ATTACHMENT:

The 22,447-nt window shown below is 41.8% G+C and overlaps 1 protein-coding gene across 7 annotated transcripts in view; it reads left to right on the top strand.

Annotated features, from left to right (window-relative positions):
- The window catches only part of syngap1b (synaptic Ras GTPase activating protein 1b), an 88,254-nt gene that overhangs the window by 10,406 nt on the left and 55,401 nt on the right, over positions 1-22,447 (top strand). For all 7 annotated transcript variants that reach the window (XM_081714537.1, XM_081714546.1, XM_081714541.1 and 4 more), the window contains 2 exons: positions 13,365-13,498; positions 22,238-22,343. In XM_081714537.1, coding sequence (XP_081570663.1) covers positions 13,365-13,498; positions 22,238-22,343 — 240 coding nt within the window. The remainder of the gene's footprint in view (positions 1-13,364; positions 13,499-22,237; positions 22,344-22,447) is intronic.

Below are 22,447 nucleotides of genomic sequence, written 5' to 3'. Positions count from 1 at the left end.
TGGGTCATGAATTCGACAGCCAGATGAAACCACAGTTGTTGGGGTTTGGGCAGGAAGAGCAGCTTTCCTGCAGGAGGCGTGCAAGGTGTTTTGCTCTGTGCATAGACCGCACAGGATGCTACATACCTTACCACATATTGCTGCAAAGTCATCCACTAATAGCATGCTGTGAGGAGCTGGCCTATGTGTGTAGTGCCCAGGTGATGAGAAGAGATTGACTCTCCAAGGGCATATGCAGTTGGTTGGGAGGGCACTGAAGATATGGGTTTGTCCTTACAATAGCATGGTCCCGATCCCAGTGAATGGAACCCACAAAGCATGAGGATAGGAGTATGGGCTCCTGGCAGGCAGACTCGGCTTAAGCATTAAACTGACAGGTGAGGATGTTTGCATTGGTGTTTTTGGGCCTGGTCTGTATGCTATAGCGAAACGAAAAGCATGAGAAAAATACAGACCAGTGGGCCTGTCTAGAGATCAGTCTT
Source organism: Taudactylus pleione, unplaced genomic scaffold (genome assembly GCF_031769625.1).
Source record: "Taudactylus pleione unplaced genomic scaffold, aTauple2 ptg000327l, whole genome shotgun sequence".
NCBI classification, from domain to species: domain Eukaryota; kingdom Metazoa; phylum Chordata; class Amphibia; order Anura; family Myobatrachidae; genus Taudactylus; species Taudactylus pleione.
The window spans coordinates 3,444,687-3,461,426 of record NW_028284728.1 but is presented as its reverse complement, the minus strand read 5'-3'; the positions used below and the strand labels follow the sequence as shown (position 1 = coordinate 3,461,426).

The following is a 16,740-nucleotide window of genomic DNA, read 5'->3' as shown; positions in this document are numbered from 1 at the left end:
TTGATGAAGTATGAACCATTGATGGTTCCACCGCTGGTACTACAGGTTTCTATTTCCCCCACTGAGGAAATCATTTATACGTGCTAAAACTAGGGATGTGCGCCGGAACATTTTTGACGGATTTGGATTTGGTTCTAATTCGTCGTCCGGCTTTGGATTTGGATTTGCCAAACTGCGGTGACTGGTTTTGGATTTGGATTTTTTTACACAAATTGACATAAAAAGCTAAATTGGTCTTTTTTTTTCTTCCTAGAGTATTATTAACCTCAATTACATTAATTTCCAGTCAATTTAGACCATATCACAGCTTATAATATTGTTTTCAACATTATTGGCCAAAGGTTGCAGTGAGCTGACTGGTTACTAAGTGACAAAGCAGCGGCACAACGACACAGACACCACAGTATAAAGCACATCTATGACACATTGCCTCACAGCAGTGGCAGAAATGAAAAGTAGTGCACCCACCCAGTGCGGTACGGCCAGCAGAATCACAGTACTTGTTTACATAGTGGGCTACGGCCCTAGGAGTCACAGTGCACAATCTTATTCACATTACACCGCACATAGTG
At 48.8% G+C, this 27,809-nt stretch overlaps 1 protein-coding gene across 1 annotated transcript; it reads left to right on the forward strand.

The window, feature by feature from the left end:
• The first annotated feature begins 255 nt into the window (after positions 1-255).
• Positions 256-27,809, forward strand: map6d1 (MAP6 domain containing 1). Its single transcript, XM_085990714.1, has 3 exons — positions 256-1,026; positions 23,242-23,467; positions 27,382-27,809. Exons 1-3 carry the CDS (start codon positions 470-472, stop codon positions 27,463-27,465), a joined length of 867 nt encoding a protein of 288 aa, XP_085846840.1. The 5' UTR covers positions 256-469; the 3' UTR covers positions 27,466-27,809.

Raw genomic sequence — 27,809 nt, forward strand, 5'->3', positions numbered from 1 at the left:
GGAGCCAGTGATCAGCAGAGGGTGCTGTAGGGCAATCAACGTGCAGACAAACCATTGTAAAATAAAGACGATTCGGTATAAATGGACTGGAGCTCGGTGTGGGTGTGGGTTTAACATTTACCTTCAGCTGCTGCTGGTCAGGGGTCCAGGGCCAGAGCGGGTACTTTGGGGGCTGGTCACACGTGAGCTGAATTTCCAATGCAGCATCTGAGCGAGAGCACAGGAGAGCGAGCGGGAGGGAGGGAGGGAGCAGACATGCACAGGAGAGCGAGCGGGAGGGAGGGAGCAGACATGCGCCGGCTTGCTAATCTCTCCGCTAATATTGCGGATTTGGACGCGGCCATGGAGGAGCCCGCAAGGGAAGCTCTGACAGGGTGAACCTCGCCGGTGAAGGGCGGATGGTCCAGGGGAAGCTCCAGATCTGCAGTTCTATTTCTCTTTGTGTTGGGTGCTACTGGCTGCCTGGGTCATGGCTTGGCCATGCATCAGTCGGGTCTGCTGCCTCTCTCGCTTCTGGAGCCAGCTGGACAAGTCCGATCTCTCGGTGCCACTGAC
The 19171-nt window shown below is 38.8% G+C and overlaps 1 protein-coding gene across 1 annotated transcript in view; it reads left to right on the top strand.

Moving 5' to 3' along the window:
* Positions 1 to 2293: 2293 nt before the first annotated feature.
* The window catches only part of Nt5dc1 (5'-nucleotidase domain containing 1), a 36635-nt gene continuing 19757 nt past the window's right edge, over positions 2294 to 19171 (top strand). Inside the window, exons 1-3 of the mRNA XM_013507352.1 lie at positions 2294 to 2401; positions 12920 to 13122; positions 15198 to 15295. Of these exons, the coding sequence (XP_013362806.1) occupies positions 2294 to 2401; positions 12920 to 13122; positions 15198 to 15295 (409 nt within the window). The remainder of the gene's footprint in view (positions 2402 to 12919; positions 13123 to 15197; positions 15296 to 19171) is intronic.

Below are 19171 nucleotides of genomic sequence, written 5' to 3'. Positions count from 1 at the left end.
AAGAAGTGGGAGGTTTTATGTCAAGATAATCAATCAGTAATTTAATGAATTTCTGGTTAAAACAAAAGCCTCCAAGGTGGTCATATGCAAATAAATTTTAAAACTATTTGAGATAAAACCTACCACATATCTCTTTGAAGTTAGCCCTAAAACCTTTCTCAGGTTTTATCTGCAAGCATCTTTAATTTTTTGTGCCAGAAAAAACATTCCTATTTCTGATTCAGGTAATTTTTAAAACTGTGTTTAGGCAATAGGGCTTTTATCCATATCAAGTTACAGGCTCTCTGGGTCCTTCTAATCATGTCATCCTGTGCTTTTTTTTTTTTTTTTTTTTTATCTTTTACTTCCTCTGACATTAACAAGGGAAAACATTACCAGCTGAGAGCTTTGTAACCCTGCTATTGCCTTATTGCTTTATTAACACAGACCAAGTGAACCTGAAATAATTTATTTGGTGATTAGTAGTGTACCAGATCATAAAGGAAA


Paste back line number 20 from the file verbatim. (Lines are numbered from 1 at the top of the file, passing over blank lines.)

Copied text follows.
* Positions 1 to 2293: 2293 nt before the first annotated feature.